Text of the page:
The men worked in shifts throughout the night, with saws, files and spoons stolen from the burial pits. Under the cover of darkness, they smuggled wood planks into the lengthening tunnel to serve as struts; as they dug, they brought sandy earth back out and spread it across the bunker floor. Any noise was concealed by the singing of the other prisoners, who were frequently forced to perform for the Sturmbannführer—arias from The Gypsy Baron, by the Austrian composer Johann Strauss II, were a favorite.
After a day of disinterring and burning corpses, “we returned [to the bunker] on all fours,” Zeidel recalled years later, in a series of interviews with the filmmaker Claude Lanzmann, today held at an archive at the United States Holocaust Memorial Museum. “We really fell like the dead. But,” Zeidel continued, “the spirit of initiative, the energy, the will that we had” helped sustain them. Once oxygen in the tunnel became too scarce to burn candles, a prisoner named Isaac Dogim, who had worked in Vilnius as an electrician, managed to wire the interior with lights, powered by a generator the Nazis had placed in the bunker. Behind the fake wall, the tunnel was expanding: 10 feet in length, 15. Gradually, the entire Burning Brigade was alerted to the escape plan. Dogim and Farber promised that no one would be left behind.
At the Winnipeg Free Press, Bill Redekop profiles Des Kappel, the toponymist in charge of naming the 90,000 remaining land features and lakes in the Canadian province of Manitoba. Currently tasked with matching land features to casualties of the First World War, Kappel’s work is often an emotional tour through history as he collects letters and photos of the fallen for inclusion in his database.
The commemorative project was about more than just naming. The province also asked for photographs, biographical information and any other documentation from families who suffered war casualties. These are included in a database. Kappel communicated with many of the families during the process.
“For some people, (the commemorative naming) is closure because the person died overseas, or right in the sea, and are buried overseas, if formally buried at all. We have families go up to the commemorative lakes and build cairns or put down plaques.” And some family members request that their ashes be spread on the lake that bears the name of their loved one.
The compilation of people’s stories brings home the insanity of war. It includes names, photos, biographies, the geographical features commemorated in their name, and very personal information, such as their letters home.
Take the example of Pte. Ralph Aandal of St. Vital. “I had a nice trip out here. We rode on the train for quite a ways. Then we got off and rode on camel for miles and miles.” He was joking. He had arrived in the Carberry desert to train at the nearby Shilo military base.
His last letter was postmarked the day he died: “We are still on the German border,” he wrote. “I haven’t been sick at all out here. It’s funny we all haven’t gone to the hospital. We are laying in water day and night… Love Ralph (14 December, 1944).”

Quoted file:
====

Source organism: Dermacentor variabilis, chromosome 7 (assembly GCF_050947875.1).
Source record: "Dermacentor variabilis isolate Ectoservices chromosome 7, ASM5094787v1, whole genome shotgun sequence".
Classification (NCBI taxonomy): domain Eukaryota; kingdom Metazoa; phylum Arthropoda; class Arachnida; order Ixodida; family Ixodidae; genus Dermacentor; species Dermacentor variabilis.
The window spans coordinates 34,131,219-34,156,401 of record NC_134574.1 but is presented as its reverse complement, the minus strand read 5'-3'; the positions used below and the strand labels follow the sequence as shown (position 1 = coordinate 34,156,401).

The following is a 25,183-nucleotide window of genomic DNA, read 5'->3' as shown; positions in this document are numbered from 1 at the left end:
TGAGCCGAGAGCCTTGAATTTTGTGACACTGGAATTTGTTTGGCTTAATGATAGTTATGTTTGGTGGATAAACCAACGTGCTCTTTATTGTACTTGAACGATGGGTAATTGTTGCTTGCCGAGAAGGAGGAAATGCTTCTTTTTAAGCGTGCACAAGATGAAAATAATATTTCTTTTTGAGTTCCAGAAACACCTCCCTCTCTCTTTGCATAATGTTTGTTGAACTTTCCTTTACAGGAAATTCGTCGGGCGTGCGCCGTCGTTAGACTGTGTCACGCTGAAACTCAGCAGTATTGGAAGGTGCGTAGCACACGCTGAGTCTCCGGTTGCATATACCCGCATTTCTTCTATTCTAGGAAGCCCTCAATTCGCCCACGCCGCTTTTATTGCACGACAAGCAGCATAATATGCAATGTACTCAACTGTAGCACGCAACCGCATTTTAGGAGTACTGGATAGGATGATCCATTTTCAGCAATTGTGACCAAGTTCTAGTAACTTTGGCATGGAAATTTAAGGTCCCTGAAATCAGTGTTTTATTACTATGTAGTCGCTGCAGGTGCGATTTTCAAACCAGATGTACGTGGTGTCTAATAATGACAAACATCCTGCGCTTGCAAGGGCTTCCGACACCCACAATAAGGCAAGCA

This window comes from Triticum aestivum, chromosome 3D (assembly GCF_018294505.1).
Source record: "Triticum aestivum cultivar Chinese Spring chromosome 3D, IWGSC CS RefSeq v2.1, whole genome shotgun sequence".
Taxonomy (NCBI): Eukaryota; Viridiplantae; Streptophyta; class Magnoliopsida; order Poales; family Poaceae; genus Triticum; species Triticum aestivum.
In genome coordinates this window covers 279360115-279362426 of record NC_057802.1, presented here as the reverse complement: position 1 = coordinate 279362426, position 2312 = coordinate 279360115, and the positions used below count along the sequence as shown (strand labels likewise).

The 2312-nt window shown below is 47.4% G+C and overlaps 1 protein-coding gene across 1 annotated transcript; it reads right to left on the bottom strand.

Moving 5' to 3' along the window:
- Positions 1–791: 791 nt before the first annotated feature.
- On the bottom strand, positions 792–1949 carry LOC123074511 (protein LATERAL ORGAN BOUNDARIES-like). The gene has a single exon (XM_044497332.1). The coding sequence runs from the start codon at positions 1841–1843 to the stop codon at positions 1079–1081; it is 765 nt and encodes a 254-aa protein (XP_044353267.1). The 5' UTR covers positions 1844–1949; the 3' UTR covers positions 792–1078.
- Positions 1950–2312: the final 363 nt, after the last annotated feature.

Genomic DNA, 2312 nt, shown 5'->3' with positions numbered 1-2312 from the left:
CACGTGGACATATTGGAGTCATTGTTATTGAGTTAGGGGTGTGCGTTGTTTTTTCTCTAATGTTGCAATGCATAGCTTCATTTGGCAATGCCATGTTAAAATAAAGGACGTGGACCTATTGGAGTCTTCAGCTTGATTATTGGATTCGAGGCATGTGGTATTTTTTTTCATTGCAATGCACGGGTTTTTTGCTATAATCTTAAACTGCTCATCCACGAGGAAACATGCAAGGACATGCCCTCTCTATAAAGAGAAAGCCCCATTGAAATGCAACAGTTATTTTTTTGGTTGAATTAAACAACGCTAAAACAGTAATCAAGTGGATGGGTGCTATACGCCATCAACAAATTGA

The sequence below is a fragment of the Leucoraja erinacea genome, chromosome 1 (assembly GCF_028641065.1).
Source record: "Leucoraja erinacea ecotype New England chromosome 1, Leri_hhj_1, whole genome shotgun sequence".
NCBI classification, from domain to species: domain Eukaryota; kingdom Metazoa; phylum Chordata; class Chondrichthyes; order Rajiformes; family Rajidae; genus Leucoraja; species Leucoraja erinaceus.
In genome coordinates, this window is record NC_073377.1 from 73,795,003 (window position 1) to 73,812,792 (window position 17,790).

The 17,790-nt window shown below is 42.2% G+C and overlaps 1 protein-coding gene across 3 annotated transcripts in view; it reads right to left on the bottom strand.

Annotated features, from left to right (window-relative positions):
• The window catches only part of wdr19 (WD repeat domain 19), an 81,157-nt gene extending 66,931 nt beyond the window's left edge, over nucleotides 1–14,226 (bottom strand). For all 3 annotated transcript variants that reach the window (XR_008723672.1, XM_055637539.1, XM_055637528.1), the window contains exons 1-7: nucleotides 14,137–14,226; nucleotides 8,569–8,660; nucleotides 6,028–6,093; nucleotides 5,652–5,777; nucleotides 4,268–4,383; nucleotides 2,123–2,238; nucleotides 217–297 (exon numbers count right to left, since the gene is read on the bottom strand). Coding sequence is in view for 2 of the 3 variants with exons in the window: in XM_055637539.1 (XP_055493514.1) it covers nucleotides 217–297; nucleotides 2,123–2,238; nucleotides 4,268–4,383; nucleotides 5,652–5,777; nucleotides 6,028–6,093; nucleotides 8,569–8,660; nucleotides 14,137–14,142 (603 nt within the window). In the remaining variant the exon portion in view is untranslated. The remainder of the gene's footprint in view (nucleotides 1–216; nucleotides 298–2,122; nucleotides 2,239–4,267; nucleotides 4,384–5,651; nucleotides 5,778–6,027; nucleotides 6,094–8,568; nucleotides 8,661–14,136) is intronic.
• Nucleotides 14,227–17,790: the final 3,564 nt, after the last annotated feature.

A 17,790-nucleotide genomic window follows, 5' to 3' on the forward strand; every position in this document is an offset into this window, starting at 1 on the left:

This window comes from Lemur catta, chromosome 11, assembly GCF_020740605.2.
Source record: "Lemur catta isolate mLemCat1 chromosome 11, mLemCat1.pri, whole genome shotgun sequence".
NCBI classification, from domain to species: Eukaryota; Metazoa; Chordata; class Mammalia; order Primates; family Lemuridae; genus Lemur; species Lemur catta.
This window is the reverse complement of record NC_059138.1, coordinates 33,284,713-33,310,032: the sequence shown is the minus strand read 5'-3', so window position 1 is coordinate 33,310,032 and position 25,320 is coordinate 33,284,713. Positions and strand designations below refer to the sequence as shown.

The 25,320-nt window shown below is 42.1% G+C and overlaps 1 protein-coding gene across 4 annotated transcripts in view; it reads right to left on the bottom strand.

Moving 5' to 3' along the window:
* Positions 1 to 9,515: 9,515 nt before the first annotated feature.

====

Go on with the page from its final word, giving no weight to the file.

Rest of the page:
That’s just the first name in the commemorative edition. Aandel Lake, northeast of Reindeer Lake in northern Manitoba, is named after him.
Overwhelmed by pieces that tell you how little you understand voters from “the other side”? Yeah me, too.
Here’s a different perspective. “The Alabamafication of America” compares that state government’s history of populism, corruption, and Evangelical roots with the attributes of 45’s administration.
On the populist scandal side:
Back in the 1940s and 50s, Governor “Big Jim” Folsom was one of the most popular men ever to hold the position. To this day, many Alabamians say that if another Folsom ever runs for office, they’ll vote for him, because Big Jim famously paved rural roads to underserved places (including my grandparents’ childhood homes). Big Jim was also famous for his vices—in a televised debate with George Wallace, Folsom showed up drunk and failed to remember the names of his many children. His apocryphal line—“if they bait a hook with whiskey and women, they’ll catch Big Jim every time”—remains prominent in Alabama lore.
The lesson is simple: populism rises above all other concerns in Alabama. Demagoguery has a long track record of success in the South, and a politician who sufficiently channels that energy can say and do most anything—“grab them by the pussy,” for example—and still win by a landslide. George Wallace’s racism cost Alabama millions in economic development and outside investment, yet his populist appeal won elections. He served several nonconsecutive terms as governor, including one as late as the 1980s.
Trump won the election with the same flair as Folsom. With his cabinet picks and his agenda, it looks like Trump will govern like an Alabamian as well, with the classic strategies of a Montgomery politician.
And on how to keep your own safe when they might be up to no good:
Newt Gingrich has suggested that Trump pardon his family members in advance for any violation while he is in office.
Historian Merry Ellen Scofield, writing in Common-Place, dives deep into the intricacies of 19th century social etiquette: calling cards, the hierarchies and politics of who visits who and when, and the details of the cards themselves. Focused on Washington, D.C., It’s a fascinating look at both historical ideas of social networking and how women wielded political power through etiquette.
It was sometimes the fashion to fold one’s card in order to indicate the purpose of a visit, particular folds indicating particular types of visits. A crease in the upper left indicated a social call; one in the upper right, a visit of congratulations; in the lower right, a visit of sympathy. If one were leaving town, he or she folded the lower left of the card. Mark Twain poked fun at the practice in The Gilded Age, warning his Washington protagonist that she had better take care “to get the corners right,” otherwise, she might “unintentionally condole with a friend on a wedding or congratulate her upon a funeral.”